Re: Re: architect complaint
Dieter, although I appreciate your opinion, I don’t necessarily agree with the contents of your reply
Are you barking up the wrong tree?
If the condition required plans to be submitted and agreed with the planning authority, the architect is entitled to represent his/her client by testing the scope of what might be achieved by agreement within the terms of the condition. If the architect is pushing for something which is beyond a reasonable interpreation of the requirements of the condition it is a matter for the planning authority to say no.
It’s extremely difficult to express without resorting to an essay on what this individual has tried on behalf of his clients within the past twelve months. Twice applications have been returned to him as invalid and as I read the reasons for same, I can assure you that it beggers belief what he submitted to the P.A. Furthermore, revised drawings submitted by him to the P.A. only last week were in non-compliance of a condition as set by An Bord pleanala for the P.A. to observe, which they duly did.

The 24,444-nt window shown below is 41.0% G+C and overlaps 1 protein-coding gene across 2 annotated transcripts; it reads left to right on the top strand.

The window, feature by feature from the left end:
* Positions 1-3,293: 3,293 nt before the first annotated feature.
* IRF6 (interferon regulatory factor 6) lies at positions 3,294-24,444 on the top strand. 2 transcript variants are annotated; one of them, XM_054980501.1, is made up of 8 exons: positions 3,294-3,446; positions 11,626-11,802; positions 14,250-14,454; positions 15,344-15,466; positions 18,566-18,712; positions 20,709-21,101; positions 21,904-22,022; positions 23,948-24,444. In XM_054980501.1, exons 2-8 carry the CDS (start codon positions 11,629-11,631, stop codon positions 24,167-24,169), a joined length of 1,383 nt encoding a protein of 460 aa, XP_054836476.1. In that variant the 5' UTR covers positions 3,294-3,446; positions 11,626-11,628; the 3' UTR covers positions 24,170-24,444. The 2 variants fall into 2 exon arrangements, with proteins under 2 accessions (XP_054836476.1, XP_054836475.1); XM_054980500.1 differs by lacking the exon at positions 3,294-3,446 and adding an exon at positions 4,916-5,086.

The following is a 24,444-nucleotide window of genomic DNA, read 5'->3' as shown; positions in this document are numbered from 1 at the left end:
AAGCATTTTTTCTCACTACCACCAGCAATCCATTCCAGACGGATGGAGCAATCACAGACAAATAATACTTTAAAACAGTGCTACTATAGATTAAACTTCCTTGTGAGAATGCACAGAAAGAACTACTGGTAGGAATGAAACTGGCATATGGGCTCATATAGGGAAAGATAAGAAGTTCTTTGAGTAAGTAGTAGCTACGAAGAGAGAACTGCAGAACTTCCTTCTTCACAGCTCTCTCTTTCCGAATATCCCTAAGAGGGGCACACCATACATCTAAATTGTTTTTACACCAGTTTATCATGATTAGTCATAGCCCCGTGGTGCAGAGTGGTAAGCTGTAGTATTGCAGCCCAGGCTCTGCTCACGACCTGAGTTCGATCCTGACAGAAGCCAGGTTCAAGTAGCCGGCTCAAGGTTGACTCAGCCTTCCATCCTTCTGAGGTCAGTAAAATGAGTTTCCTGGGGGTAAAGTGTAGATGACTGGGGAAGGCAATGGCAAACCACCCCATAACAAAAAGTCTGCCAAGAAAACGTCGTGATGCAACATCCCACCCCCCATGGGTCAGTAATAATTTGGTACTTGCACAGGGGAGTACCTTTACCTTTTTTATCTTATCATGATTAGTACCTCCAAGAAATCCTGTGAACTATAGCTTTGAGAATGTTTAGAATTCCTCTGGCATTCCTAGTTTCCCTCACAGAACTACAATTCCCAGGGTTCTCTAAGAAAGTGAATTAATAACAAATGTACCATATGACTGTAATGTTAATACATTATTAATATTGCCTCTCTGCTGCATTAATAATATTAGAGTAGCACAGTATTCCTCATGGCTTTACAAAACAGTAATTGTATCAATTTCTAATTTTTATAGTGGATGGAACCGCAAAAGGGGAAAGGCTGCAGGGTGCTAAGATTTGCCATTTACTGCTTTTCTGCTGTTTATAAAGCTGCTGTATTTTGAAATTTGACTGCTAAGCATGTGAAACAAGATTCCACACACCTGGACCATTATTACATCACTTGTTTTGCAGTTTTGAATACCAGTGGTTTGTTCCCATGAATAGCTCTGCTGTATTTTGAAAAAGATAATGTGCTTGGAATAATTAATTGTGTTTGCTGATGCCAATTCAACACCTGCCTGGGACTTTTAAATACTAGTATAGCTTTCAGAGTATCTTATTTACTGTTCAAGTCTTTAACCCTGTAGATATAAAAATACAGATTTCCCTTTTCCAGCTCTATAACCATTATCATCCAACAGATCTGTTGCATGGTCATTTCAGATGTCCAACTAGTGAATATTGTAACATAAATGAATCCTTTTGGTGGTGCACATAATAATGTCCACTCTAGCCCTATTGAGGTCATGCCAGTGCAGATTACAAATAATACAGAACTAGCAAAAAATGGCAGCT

I can honestly state that even the latest effort by this archi – illustrates the unwillingness of him/his clients to comply with the permission granted. Perhaps, he may have been testing the water, just to see what the P.A. would do and I have no doubt that eventually his drawings will comply but as a ‘professional’ wouldn’t you think that he above anyone would do what’s required and advise his clients accordingly.
I think it’s ridiculous that someone would deliberately try to go against the ruling of An Bord Pleanala. I’ve respected their decision. I would imagine that he would too.
I don’t live in a vast open area, where there is ample room for development but in an estate, and the development has set a new precedence for the area. I am totally in favour of development, as long as it harmonises with it’s surroundings and believe me when i say this, I am convinced that you’ll be hearing further about this in due course.